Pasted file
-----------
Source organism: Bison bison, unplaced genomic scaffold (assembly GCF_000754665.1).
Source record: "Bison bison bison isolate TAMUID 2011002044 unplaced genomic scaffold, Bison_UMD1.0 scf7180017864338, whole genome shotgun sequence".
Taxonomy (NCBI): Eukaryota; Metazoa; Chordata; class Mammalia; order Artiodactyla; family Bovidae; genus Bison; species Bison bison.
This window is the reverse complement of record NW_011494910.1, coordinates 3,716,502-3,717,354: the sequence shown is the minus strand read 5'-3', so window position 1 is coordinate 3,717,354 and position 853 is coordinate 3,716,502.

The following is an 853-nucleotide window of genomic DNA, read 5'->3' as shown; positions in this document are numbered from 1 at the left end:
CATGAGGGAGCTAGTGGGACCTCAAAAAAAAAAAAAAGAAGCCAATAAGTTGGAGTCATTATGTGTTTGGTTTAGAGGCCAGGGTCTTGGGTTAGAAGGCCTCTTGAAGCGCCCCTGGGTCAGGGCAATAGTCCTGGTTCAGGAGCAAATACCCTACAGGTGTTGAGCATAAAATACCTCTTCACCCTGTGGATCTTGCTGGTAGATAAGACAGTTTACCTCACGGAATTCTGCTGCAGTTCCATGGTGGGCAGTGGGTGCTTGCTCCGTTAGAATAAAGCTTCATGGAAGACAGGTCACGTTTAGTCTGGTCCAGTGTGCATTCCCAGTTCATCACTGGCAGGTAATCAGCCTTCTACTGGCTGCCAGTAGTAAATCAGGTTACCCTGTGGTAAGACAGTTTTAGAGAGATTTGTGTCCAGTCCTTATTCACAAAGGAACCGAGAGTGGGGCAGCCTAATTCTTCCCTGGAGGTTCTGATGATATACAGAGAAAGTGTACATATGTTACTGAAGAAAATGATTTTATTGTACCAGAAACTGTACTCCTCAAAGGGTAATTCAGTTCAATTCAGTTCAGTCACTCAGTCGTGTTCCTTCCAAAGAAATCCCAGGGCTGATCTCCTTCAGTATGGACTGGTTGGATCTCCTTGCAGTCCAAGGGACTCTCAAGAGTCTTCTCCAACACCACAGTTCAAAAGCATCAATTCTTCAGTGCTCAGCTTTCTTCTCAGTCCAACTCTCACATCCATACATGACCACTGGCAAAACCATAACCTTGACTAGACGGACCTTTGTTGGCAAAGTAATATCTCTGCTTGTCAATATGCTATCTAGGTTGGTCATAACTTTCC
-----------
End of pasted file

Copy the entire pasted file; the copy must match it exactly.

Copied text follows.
Source organism: Bison bison, unplaced genomic scaffold (assembly GCF_000754665.1).
Source record: "Bison bison bison isolate TAMUID 2011002044 unplaced genomic scaffold, Bison_UMD1.0 scf7180017864338, whole genome shotgun sequence".
Taxonomy (NCBI): Eukaryota; Metazoa; Chordata; class Mammalia; order Artiodactyla; family Bovidae; genus Bison; species Bison bison.
This window is the reverse complement of record NW_011494910.1, coordinates 3,716,502-3,717,354: the sequence shown is the minus strand read 5'-3', so window position 1 is coordinate 3,717,354 and position 853 is coordinate 3,716,502.

The following is an 853-nucleotide window of genomic DNA, read 5'->3' as shown; positions in this document are numbered from 1 at the left end:
CATGAGGGAGCTAGTGGGACCTCAAAAAAAAAAAAAAGAAGCCAATAAGTTGGAGTCATTATGTGTTTGGTTTAGAGGCCAGGGTCTTGGGTTAGAAGGCCTCTTGAAGCGCCCCTGGGTCAGGGCAATAGTCCTGGTTCAGGAGCAAATACCCTACAGGTGTTGAGCATAAAATACCTCTTCACCCTGTGGATCTTGCTGGTAGATAAGACAGTTTACCTCACGGAATTCTGCTGCAGTTCCATGGTGGGCAGTGGGTGCTTGCTCCGTTAGAATAAAGCTTCATGGAAGACAGGTCACGTTTAGTCTGGTCCAGTGTGCATTCCCAGTTCATCACTGGCAGGTAATCAGCCTTCTACTGGCTGCCAGTAGTAAATCAGGTTACCCTGTGGTAAGACAGTTTTAGAGAGATTTGTGTCCAGTCCTTATTCACAAAGGAACCGAGAGTGGGGCAGCCTAATTCTTCCCTGGAGGTTCTGATGATATACAGAGAAAGTGTACATATGTTACTGAAGAAAATGATTTTATTGTACCAGAAACTGTACTCCTCAAAGGGTAATTCAGTTCAATTCAGTTCAGTCACTCAGTCGTGTTCCTTCCAAAGAAATCCCAGGGCTGATCTCCTTCAGTATGGACTGGTTGGATCTCCTTGCAGTCCAAGGGACTCTCAAGAGTCTTCTCCAACACCACAGTTCAAAAGCATCAATTCTTCAGTGCTCAGCTTTCTTCTCAGTCCAACTCTCACATCCATACATGACCACTGGCAAAACCATAACCTTGACTAGACGGACCTTTGTTGGCAAAGTAATATCTCTGCTTGTCAATATGCTATCTAGGTTGGTCATAACTTTCC